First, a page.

Last Sunday, I finally plopped down in my office chair and soldiered through all the foreign terminology of health care until I came out on the other end with health insurance.
I won’t lie, I knew next to nothing, my belief and perceptions of government’s role in health care aside. Luckily I had my parents on hand to define what a deductible was versus a co-pay. They didn’t skip a beat. They knew everything, they’re old pros.
The health insurance market is based on such weird, contradictory notions of coverage that you have to assume the mindset of insurance providers view covering people.
A lot of what was introduced evaporated in my brain almost immediately, so my poor mother needed to repeat herself a lot. Internally, during this process, I had the thought that they never taught this in high school. They really should have.
I would have preferred becoming familiar with the stalwarts of adulthood at 17, rather than at 25, about a month before I fell off my parents plan.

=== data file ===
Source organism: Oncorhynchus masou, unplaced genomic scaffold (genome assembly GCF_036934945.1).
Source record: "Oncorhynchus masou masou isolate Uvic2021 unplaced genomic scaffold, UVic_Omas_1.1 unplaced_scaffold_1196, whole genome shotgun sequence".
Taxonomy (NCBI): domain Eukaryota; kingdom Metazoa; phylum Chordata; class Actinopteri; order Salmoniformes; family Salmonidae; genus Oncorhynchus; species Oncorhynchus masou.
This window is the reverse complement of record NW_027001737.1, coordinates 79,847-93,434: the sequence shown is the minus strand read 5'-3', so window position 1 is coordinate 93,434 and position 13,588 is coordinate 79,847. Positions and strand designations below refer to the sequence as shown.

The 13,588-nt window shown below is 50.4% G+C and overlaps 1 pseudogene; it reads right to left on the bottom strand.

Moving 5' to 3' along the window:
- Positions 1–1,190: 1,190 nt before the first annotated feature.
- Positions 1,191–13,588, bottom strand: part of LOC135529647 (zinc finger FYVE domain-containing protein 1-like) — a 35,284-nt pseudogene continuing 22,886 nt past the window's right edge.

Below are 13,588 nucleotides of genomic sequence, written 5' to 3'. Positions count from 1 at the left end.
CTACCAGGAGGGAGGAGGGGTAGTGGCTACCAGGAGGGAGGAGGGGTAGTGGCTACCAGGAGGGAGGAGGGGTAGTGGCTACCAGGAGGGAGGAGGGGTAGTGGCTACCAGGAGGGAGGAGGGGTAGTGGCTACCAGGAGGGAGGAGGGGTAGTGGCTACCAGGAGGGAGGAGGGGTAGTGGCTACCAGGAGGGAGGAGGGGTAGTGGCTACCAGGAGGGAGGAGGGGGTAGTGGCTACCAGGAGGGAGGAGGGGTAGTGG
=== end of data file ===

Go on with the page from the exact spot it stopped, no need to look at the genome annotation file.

This is something the government should require to provide for students in school. A crash course in budgeting and filing taxes was squeezed into the last month of classes during my senior year of high school. I retained a decent amount, but then again I’m not other people. I’m sure a class in Adulting 101 would result in less foolish young adults.
I would have valued a course in civics at some point during my primary schooling, even if it was one course. I suspect some of my fellow alumni would have too.
You’d finally shut down those snarky assholes in class who always complained, “Why do I need to learn this stuff?”
Mike Rowe often gets shit for suggesting that a $100K education at a university isn’t for everyone and trade schools get more stigmatization than they deserve. I tend to agree with that assessment.
I believe in the role of government for societal change in instances where empirical evidence demonstrates legislation doesn’t exist or needs modifying for issues. If my elders truly cared for my generation and the world they’re bequeathing, then they would seriously consider such things.
Until then can always pick up their preoccupation of calling us a lazy and disinterested generation. Lord knows they’ve gotten mileage from that cliche.